David Firestein, Perot Fellow and vice president for the Strategic Trust-Building Initiative and Track 2 Diplomacy at the EastWest Institute, spoke to China’s Global Times about EWI’s recent report, Threading the Needle: Proposals for U.S. and Chinese Actions on Arms Sales to Taiwan, as well as other issues in U.S.-China relations.
In a February 14 Global Times interview, Firestein details the findings of Threading the Needle, which he co-authored with Piin-Fen Kok, Director of EWI’s China, East Asia and United States program.
Firestein emphasized the major innovations set forth in the report. One that drew particular attention was the idea of “concurrent unilateralism.” This concept recommends that the U.S. and China take actions unilaterally and not as part of a deal, as U.S. policy prevents Washington from making deals or directly consulting with China on the issue of arms sales to Taiwan. But they both could take their own actions on this issue at the same time.
Other innovations include proposing a monetary cap on arms sales that would bring the U.S. into compliance with its commitments as stipulated in the 1982 Communique. The report also calls on China to move one of its short-range ballistic missile brigades out of range of Taiwan as a proportional confidence-building gesture.
Firestein noted that the report grew out of extensive consultations in Washington, Beijing and Taipei, and that policymakers and scholars in all three cities provided valuable input that strengthened the report. He added that the findings of the report are being communicated to policymakers and officials in both the U.S. and Chinese governments, and that the initial response to these ideas has been encouraging.
The interview also touched on other issues pertaining to the U.S.-China relationship, including President Obama’s upcoming visit to Asia, China’s new leadership and the idea of a “new type of great power relations.” Below are some highlights from Firestein’s interview.
On developing a cap on arms sales:
“This process essentially ‘modernizes’ the Communique and translates it into current dollar terms so that policymakers now have a very precise sense for what the 1982 Communique means today for U.S. arms sales to Taiwan… No other scholars had ever crunched these numbers, but now, as a result of our work, the numbers are on the table and, as George Shultz, who was U.S. Secreary of State when the 1982 Communique was signed, has stated, they are now ‘demystified.’”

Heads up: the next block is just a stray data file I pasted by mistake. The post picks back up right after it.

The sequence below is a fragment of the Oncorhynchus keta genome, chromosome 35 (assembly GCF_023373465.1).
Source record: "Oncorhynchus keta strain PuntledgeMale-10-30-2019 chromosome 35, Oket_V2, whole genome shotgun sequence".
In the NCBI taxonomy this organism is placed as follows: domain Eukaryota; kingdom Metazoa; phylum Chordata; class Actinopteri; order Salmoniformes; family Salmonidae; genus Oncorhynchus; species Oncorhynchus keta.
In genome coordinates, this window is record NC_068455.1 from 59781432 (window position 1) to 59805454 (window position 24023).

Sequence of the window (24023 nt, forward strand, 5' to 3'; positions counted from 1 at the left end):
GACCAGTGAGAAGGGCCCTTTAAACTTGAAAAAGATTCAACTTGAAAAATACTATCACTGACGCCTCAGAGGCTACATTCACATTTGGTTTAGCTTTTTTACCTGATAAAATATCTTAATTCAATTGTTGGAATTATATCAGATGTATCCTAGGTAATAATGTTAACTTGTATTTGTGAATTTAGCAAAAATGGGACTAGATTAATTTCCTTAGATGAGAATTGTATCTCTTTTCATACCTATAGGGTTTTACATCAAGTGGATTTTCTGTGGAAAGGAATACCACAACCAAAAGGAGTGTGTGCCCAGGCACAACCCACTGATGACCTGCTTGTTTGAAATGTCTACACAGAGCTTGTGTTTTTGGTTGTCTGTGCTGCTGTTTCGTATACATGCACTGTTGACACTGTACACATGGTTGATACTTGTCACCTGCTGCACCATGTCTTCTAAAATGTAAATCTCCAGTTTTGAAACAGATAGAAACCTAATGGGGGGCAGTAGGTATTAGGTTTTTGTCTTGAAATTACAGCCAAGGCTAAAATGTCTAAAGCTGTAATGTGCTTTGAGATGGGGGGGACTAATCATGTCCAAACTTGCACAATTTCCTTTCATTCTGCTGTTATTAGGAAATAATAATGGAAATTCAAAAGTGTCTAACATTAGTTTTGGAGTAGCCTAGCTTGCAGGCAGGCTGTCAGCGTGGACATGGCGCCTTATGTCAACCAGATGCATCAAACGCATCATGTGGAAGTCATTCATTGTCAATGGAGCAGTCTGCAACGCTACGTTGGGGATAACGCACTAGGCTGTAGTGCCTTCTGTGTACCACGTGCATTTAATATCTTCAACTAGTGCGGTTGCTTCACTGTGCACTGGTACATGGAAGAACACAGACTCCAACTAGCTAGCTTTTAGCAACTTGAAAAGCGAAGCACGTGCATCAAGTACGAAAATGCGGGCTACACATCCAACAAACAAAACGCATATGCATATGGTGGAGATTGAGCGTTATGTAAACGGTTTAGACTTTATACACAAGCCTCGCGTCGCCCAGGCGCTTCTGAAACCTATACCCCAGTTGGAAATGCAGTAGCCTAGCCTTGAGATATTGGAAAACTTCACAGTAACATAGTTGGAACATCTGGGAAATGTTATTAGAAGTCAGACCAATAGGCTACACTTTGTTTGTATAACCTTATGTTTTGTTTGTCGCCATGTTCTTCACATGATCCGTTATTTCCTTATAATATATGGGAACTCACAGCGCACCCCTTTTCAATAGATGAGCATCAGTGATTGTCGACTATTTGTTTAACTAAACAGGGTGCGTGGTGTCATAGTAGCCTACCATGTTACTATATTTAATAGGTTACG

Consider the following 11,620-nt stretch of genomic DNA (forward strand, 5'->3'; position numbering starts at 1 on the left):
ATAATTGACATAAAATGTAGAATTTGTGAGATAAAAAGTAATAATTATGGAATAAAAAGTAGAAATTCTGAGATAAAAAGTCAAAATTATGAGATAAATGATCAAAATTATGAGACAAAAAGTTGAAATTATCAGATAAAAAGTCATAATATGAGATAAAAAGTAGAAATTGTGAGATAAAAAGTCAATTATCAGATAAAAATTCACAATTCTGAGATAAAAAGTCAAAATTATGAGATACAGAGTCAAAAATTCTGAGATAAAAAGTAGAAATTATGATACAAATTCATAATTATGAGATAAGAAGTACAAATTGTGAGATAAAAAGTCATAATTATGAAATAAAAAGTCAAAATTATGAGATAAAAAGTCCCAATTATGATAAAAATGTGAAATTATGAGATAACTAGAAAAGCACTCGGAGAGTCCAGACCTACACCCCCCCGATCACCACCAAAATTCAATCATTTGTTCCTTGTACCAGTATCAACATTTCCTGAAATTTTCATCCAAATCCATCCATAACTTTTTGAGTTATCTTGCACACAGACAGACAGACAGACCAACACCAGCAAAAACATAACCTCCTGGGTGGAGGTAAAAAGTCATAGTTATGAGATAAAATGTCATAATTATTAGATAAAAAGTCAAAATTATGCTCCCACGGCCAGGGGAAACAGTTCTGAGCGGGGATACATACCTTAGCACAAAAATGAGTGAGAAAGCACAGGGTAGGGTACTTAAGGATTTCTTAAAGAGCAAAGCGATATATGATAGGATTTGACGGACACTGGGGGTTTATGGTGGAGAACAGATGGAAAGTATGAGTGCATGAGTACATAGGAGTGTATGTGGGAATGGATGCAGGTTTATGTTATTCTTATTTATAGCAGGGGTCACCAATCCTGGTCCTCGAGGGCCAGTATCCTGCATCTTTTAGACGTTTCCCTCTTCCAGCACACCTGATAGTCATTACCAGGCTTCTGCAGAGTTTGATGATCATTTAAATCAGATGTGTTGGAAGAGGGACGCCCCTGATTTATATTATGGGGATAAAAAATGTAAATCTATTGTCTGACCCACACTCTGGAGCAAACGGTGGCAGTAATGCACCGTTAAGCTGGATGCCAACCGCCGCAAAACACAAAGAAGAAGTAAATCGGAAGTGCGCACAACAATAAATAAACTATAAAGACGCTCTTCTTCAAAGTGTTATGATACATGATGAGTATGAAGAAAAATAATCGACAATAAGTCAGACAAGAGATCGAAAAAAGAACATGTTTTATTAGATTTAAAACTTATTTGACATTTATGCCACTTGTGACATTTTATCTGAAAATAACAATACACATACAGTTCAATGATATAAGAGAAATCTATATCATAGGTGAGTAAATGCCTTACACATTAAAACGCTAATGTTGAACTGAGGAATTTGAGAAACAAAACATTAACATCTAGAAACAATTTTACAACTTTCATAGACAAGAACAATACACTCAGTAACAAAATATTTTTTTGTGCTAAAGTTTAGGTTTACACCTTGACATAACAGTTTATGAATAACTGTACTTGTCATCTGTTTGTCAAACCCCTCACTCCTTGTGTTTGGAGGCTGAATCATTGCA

On the role of U.S. business interests in arms sales to Taiwan:
“We see the driving consideration in the U.S.-mainland China-Taiwan dynamic as ideology, not money. What drives arms sales—including Taiwan’s own requests for U.S. arms—is the stark disparity between the mainland’s and Taiwan’s political and social systems and, relatedly, Taiwan’s sense of insecurity relative to the mainland, not profit-seeking by U.S. defense contractors. As we noted in our report, as long as there is such a stark disparity between the mainland and Taiwan’s political and social systems, arms sales will continue.”
On a “new type of great power relations”:
“China places a lot of stock in the notion of a ‘new model of great power relations’… I don’t think the concept resonates that well in Washington. I think most people in Washington believe that foreign policy is driven principally by a nation’s interests and values. In this way of looking at things, how U.S.-China relations develop over the coming years or decades will primarily be a function of the degree to which U.S. and Chinese interests converge or diverge, and this tends to unfold ‘case by case,’ ‘issue by issue.’ I don’t think any overarching intellectual construct, such as ‘new type of great power relations,’ fundamentally changes this dynamic.”
On President Obama’s “real intentions toward China” with regards to arms sales:
“There is a broad and enduring bipartisan consensus in the United States that continuing to sell arms to Taiwan advances U.S. interests and helps maintain the region’s peace and stability. That said, I don’t think the issue of U.S. arms sales to Taiwan is the right litmus test (from a Chinese perspective) for a U.S. president’s ‘real intentions toward China.’ All U.S. presidents sell significant quantities of U.S. arms to Taiwan—on average, about a billion dollars a year worth. Perhaps a better litmus test of presidential intentions is his willingness to invest personal time and energy in meeting his counterpart and personally set the tone for the relationship. By this measure, I think President Obama can rightly be regarded as one of the most active advocates of and contributors to improved U.S.-China ties in recent years.”
Click here for the full interview (in Chinese).
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